The provision has also garnered significant Democratic support in the past. In 2013, for instance, 70 Democrats voted for it in a bill that died in the Senate. Warren’s speech had made the issue toxic and persuaded other House Democrats to vote against not just the provision but a massive spending bill.

This position put her at direct odds with the White House. President Obama not only supported the bill, but he and Vice President Joe Biden made calls to individual Democratic congressman asking for their votes and White House Chief of Staff Denis McDonough was dispatched to the Hill as well. In the end, Obama prevailed. Fifty-seven Democrats sided with 162 Republicans and the bill barely passed. But Warren had taken on the Democratic establishment and came within just a few votes of winning.

What’s striking about these two battles is that they mean much more politically than substantively. Weiss’s nomination is for a technocratic position that requires experience in financial markets, for instance. “I don’t know the long history of this position but at least since I’ve been paying attention, it’s typically been filled by someone with precisely the market experience that Weiss brings to the table,” Jared Bernstein, the former chief of staff to Biden, wrote on his blog. Four former under secretaries for Domestic Finance released a letter Thursday in support of Weiss as well. Even the provision in the spending bill, while certainly harmful for financial regulation, does not undermine Dodd-Frank. "In the grand scheme of things," Matt Yglesias writes at Vox, "Section 716 is not earth-shattering in its impact."

But these two issues hold significant appeal for the Democratic base that believes Obama has grown too close to Wall Street and worries that Clinton will be more of the same. This has given Warren an opening to gain even more influence in the party as the primaries approach, and she's taken it.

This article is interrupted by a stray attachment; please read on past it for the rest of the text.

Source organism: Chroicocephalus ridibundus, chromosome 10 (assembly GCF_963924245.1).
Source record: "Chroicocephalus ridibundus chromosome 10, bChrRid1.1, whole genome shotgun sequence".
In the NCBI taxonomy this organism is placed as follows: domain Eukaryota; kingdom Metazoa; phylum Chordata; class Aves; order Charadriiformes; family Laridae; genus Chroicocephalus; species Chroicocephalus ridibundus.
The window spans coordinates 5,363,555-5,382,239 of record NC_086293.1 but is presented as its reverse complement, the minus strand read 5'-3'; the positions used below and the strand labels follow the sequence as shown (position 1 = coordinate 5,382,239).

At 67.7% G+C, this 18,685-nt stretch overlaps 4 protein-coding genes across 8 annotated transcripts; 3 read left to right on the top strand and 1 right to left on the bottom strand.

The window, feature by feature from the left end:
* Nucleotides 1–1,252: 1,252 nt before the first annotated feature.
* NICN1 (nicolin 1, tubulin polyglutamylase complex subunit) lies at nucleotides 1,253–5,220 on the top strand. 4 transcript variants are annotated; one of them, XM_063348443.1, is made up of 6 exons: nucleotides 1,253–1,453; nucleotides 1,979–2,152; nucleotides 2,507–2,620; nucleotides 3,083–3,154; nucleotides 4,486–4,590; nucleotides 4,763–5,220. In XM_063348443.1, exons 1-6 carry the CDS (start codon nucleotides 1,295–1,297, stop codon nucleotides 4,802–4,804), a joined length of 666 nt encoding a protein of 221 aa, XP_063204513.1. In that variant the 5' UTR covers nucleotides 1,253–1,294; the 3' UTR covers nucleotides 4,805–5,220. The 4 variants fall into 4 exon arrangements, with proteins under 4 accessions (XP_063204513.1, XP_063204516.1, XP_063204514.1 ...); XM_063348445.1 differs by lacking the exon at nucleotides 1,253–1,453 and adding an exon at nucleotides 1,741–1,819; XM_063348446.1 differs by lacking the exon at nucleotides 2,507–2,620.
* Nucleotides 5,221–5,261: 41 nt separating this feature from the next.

This doesn’t mean that she will run. On Tuesday, her press secretary said, "As Senator Warren has said many times, she is not running for president." But note the present tense—Warren could still run in the future.

It’s a tough decision, since Warren still has little chance of winning the Democratic nomination. A CNN poll released on December 2 found that 65 percent of Democrats support Clinton, with just 10 percent favoring Warren. For comparison, Clinton’s current lead is about three times as large now as it was over Barack Obama during the comparable period before the 2008 election.

That may not matter, though. Warren can have a significant influence on Hillary Clinton and the Democratic primary even if she doesn’t come close to winning. In fact, she could lose the primary and come out an even larger force in the party. That’s exactly what happened with her losing battle this week. It could be a sign of bigger fights to come.